Older women facing discrimination


Female teachers aged over 50 are being managed out of their jobs and discriminated against, a teacher has claimed.

Pat Kyrou, a teacher from Essex and a member of the Association of Teachers and Lecturers, raised the issue during a motion at the Trades Union Congress Women’s Conference in London.

She told delegates that “an unexpectedly large number” of teachers who are put on capability are female and over 50.

She said: “Until older women have a similarly respected profile to that of older men, their abilities will be under-appreciated and they will be more likely to experience discrimination in all aspects of the job market.”

Ms Kyrou pointed to figures that showed the average salary for female teachers in state schools in 2012 was £36,600, while for men it was £39,900. She also said that fewer women are promoted to senior roles in schools.

In moving her motion, Ms Kyrou raised fears that the new links between performance management, pay and capability would become “a terrifying stick with which to beat education staff”.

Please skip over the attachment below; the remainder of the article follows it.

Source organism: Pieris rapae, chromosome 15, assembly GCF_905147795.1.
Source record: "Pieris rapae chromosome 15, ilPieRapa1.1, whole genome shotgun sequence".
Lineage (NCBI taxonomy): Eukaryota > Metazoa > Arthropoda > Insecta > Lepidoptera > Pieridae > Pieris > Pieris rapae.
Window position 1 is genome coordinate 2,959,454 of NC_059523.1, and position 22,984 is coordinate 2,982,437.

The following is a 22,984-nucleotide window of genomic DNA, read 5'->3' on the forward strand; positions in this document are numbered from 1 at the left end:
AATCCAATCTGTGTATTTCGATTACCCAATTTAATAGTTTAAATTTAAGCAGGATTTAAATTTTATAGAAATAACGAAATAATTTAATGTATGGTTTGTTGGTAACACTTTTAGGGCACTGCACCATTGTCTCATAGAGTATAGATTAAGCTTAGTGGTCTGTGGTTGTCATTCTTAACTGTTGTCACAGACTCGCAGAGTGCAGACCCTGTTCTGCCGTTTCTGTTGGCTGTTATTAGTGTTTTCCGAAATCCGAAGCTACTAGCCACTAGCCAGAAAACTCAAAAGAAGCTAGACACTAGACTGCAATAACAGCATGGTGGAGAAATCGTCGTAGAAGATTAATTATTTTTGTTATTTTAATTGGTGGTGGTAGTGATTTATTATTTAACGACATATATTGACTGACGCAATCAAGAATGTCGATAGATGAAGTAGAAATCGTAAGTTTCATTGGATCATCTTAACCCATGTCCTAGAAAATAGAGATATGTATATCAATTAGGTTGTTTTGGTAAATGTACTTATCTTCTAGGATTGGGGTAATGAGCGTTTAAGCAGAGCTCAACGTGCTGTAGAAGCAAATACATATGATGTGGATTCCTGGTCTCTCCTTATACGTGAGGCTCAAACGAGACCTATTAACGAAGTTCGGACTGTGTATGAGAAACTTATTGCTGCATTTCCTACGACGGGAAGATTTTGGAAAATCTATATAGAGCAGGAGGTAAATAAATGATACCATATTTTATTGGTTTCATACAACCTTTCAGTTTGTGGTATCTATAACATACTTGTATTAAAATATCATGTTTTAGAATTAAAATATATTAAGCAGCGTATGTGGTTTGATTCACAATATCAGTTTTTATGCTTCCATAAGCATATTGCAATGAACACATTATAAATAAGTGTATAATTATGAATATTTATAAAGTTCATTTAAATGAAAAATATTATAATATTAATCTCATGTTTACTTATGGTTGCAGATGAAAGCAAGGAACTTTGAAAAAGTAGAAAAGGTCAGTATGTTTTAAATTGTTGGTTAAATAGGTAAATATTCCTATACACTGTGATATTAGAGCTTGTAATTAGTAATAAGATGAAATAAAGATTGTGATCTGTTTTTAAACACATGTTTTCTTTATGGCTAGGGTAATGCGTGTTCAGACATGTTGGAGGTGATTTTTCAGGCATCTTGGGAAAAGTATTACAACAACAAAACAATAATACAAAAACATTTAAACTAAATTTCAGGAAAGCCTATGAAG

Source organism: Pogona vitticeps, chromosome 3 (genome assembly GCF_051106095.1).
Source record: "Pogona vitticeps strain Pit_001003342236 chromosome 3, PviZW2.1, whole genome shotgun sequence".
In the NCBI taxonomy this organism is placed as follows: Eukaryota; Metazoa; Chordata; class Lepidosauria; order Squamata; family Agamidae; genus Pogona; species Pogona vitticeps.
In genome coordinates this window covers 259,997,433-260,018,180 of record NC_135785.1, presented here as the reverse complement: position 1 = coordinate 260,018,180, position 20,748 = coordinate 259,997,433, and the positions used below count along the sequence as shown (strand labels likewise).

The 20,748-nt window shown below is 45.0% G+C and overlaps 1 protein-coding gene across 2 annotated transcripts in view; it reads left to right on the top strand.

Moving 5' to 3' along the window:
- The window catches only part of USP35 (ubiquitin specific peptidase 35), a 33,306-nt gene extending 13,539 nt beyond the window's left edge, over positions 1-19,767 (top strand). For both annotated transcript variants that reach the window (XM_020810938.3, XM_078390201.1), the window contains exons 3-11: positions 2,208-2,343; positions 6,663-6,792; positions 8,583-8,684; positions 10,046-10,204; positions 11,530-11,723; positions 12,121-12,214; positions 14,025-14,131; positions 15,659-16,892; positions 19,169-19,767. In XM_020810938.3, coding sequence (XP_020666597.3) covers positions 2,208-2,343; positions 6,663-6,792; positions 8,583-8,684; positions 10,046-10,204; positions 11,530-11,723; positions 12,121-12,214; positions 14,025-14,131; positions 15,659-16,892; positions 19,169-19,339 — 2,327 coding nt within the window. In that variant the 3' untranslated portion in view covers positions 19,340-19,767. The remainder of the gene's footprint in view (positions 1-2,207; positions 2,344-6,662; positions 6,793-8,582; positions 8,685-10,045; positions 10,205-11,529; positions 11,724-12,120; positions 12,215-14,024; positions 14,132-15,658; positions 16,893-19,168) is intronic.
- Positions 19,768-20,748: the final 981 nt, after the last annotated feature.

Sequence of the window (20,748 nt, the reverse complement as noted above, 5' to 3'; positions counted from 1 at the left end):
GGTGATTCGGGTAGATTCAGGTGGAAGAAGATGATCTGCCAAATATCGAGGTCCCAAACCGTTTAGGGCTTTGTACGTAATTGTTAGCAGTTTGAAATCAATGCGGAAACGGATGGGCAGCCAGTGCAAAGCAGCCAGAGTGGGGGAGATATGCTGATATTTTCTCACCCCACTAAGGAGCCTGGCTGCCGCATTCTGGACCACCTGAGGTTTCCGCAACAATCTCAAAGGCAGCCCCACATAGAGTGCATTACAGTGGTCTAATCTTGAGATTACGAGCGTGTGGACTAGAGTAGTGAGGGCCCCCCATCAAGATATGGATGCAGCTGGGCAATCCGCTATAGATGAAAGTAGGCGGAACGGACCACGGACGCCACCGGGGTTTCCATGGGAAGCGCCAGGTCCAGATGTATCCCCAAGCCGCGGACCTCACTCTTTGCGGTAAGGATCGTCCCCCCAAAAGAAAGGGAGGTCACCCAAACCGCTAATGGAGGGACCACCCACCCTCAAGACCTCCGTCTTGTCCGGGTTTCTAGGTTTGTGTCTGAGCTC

She added: “Schools can use performance management as an opportunity to get rid of anyone too old, too expensive, or whose face doesn’t fit, by setting effectively unachievable targets.

“We are noticing a trend that education staff will resign rather than be dragged through formal disciplinary procedures, with the result that sometimes it can be as little as three weeks between the first communication from management and the end of a decades-long career in education.”

The motion, which was passed, called for the TUC and its member unions to work with organisations such as The Age and Employment Network to support older workers in the workplace, to raise awareness of the effects of discrimination, and to promote the benefits of flexible working more widely.



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